The Works of Samuel Johnson, LL. D.: Lives of the poets
G. Dearborn, 1837
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able Addison afterwards appears believe called character common considered continued court criticism danger death desire died discovered Dryden easily effect elegance English equal excellence expected expression father favour force formed friends gave give given hand honour hope imagination Italy kind King knowledge known language learning least less letter lines lived Lord manner means mentioned mind nature necessary never numbers observed obtained once opinion original passed performance perhaps person play pleased pleasure poem poet poetry Pope praise present probably produced published raised reader reason received remarks says seems sent ship sometimes soon success suffered sufficient supposed thing thought tion told took translation verses virtue whole write written wrote Young
Page 248 - Pope did not borrow his prose from his predecessor. The style of Dryden is capricious and varied, that of Pope is cautious and uniform; Dryden obeys the motions of his own mind, Pope constrains his mind to his own rules of composition. Dryden is sometimes vehement and rapid; Pope is always smooth, uniform, and gentle.
Page 26 - Memory and her siren daughters, but by devout prayer to that eternal Spirit, who can enrich with all utterance and knowledge, and sends out his seraphim, with the hallowed fire of his altar, to touch and purify the lips of whom he pleases.
Page 116 - At this man's table I enjoyed many cheerful and instructive hours, with companions such as are not often found — with one who has lengthened, and one who has gladdened life ; with Dr. James, whose skill in...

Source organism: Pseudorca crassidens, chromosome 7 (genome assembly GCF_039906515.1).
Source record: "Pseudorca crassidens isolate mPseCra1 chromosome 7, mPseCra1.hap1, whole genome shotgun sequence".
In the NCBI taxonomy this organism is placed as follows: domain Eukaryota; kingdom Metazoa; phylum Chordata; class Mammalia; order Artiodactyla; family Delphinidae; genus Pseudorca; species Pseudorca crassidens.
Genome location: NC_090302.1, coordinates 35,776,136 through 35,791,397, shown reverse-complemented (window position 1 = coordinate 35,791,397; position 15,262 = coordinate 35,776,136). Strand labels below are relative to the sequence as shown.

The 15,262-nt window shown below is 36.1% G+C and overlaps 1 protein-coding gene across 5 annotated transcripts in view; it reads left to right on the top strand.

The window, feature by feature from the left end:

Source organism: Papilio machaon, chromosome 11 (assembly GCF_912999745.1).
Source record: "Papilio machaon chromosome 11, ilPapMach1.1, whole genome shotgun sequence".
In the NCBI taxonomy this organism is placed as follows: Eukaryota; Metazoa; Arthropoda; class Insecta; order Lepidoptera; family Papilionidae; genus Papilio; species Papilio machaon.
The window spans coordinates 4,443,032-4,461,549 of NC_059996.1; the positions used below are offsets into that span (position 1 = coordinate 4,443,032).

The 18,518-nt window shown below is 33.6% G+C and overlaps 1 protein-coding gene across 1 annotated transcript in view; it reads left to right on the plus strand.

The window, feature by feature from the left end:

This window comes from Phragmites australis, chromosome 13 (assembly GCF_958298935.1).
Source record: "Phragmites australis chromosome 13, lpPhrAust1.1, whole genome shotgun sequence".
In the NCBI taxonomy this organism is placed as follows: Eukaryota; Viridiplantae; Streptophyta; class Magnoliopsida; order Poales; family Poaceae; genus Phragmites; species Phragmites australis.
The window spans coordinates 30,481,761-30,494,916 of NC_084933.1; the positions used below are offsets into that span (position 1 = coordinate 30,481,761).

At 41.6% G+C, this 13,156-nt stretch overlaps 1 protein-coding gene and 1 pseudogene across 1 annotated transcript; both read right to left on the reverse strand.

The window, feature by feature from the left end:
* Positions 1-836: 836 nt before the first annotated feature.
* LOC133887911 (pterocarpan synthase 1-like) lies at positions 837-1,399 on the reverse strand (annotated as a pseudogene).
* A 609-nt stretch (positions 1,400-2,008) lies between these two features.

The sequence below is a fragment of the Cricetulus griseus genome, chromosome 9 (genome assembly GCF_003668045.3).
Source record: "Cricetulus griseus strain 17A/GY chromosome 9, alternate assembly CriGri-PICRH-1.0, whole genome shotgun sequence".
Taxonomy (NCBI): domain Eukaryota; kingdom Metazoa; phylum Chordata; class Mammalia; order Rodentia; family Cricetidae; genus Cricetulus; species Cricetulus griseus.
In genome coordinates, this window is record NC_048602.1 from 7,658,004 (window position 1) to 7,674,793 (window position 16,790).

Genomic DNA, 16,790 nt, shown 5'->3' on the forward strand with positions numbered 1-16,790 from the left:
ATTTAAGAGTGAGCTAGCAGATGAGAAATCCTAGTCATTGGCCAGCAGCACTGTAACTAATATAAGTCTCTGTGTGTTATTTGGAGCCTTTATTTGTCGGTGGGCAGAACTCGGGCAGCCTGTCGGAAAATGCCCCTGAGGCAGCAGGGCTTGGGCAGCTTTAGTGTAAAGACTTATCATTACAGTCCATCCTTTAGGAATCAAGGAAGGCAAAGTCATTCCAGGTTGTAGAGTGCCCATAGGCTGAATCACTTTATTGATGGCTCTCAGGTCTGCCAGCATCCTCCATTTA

Page 39 - Among the flocks, and copses and flowers, appear the heathen deities ; Jove and Phoebus, Neptune and jEolus, with a long train of mythological imagery, such as a college easily supplies. Nothing can less display knowledge or less exercise invention, than to tell how a shepherd has lost his companion, and must now feed his flocks alone, without any judge of his skill in piping ; and how one god asks another god what has become of Lycidas, and how neither god can tell. He who thus grieves will excite...
Page 92 - Longinus, on the attestation of the heroes of Marathon, by Demosthenes, fades away before it. In a few lines is exhibited a character so extensive in its comprehension, and so curious in its limitations, that nothing can be added, diminished, or reformed ; nor can the editors and admirers of...
Page 255 - After all this it is surely superfluous to answer the question that has once been asked, whether Pope was a poet? otherwise than by asking in return, if Pope be not a poet, where is poetry to be found? To circumscribe poetry by a definition will only show the narrowness of the definer, though a definition which shall exclude Pope will not easily be made.
Page 9 - On a round ball A workman, that hath copies by, can lay An Europe, Afric, and an Asia, And quickly make that, which was nothing, all. So doth each tear, Which thee doth wear, A globe, yea world, by that impression grow, Till thy tears mixt with mine do overflow This world, by waters sent from thee my heaven dissolved so.
Page 238 - ... you have made my system as clear as I ought to have done, and could not. It is indeed the same system as mine, but illustrated with a ray of your own, as they say our natural body is the same still when it is glorified.
Page 144 - It was apparently his principal endeavour to avoid all harshness and severity of diction ; he is therefore sometimes verbose in his transitions and connections, and sometimes descends too much to the language of conversation ; yet if his language had been less idiomatical, it might have lost somewhat of its genuine Anglicism. What he attempted, he performed ; he is never feeble, and he did not wish to be energetic ; he is never rapid, and he never stagnates. His sentences have neither studied amplitude,...
Page 42 - The appearances of nature, and the occurrences of life, did not satiate his appetite of greatness. To paint things as they are, requires a minute attention, and employs the memory rather than the fancy. Milton's delight was to sport in the wide regions of possibility; reality was a scene too narrow for his mind. He sent his faculties out upon discovery, into worlds where only imagination can travel, and delighted to form new modes of existence, and furnish sentiment and action to superior beings,...